Ivorian ex-president, 86, says ‘age an asset’ ahead of fresh run

After years of political turbulence in the West African country, the election has been tipped into uncertainty by the sudden death of Prime Minister Amadou Gon Coulibaly earlier this month.

Coulibaly was a popular figure, seen as the anointed successor of President Alassane Ouattara, who had ruled out standing for re-election on October 31.

But Coulibaly’s death has stirred speculation that Ouattara could run after all.

Bedie, who served as president from 1993 until he was ousted in a coup in 1999, is hoping to fill the power vacuum.

He is the leader of the Democratic Party of the Ivory Coast (PDCI), which held a convention in Abidjan on Sunday to select its candidate.

Around 9,000 delegates will vote at 388 polling stations across the country in the party’s primary, but the result is not in doubt — Bedie is the only contestant. The result is expected to be announced at noon on Monday.

“For us at the PDCI, age is an asset,” Bedie told reporters after casting his vote. “Age brings together experience as well as competence.”

Opponents of Bedie, who unsuccessfully ran for president in 2000 and 2010, have criticised his advanced age.

In response, the PDCI party chief said “that’s their problem!”

“There is no age limit under the constitution. I am gathering all my physical and intellectual strength.”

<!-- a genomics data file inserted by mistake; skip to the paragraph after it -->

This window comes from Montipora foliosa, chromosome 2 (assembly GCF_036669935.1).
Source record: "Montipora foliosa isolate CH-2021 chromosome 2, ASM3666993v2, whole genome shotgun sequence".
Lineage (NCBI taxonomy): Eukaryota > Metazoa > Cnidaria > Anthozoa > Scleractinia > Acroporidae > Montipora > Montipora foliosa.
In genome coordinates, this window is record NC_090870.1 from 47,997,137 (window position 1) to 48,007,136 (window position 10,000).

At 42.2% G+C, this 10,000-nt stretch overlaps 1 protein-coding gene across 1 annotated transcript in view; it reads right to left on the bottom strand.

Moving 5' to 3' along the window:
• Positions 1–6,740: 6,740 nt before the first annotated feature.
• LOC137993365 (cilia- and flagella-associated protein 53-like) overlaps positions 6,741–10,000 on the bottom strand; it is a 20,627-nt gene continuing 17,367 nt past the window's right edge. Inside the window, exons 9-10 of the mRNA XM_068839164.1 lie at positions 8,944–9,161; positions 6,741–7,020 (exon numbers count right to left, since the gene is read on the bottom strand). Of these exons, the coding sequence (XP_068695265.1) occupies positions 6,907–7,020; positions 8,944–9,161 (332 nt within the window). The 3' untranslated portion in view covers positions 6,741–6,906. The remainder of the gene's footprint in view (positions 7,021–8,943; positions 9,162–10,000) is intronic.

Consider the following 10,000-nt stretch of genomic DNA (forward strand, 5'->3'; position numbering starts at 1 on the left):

Bedie’s previous presidency came at a time when Ivory Coast was a haven of peace and stability in restive West Africa, before the coup that removed him from power, a low-lying civil war, and the bloody political unrest that followed.

Bedie said he hoped to “fulfil a mission of public safety to restore Ivory Coast”.

Dubbed the “sphinx of Daoukro” after both his native town and his economy with words, Bedie was mentored by Ivory Coast’s founding president Felix Houphouet-Boigny, who ruled until his death in 1993 and remains a beloved figure to many in the country.

The PDCI was part of a governing coalition with Ouattara’s RHDP party from 2011 to 2018, but the alliance broke up over the question of who would be the 2020 presidential candidate.

Some analysts now expect Bedie will face Ouattara, 76, despite the president saying in March he would not stand again to make way for “the new generation” – a comment seen as a reference to Bedie’s presidential aspirations.

But after Coulibaly’s death from a heart attack, Ouattara’s ruling RHDP party has struggled to find an alternative candidate for the October 31 vote.

If Ouattara chooses to run, it will likely spark accusations of abuse of democracy under the country’s two-term presidential limits.

He has previously argued that a constitutional change has reset the clock, enabling him to potentially run again.

Ivory Coast’s third major national party, the Ivorian Popular Front (FPI), has yet to name a candidate.

It is unclear if the party’s founder Laurent Gbagbo, whose refusal to step down as president after losing a 2011 election triggered a stand-off that claimed 3,000 lives, will be able to run.

Gbagbo was cleared of crimes against humanity last year by the International Criminal Court — but prosecutors are appealing the ruling.

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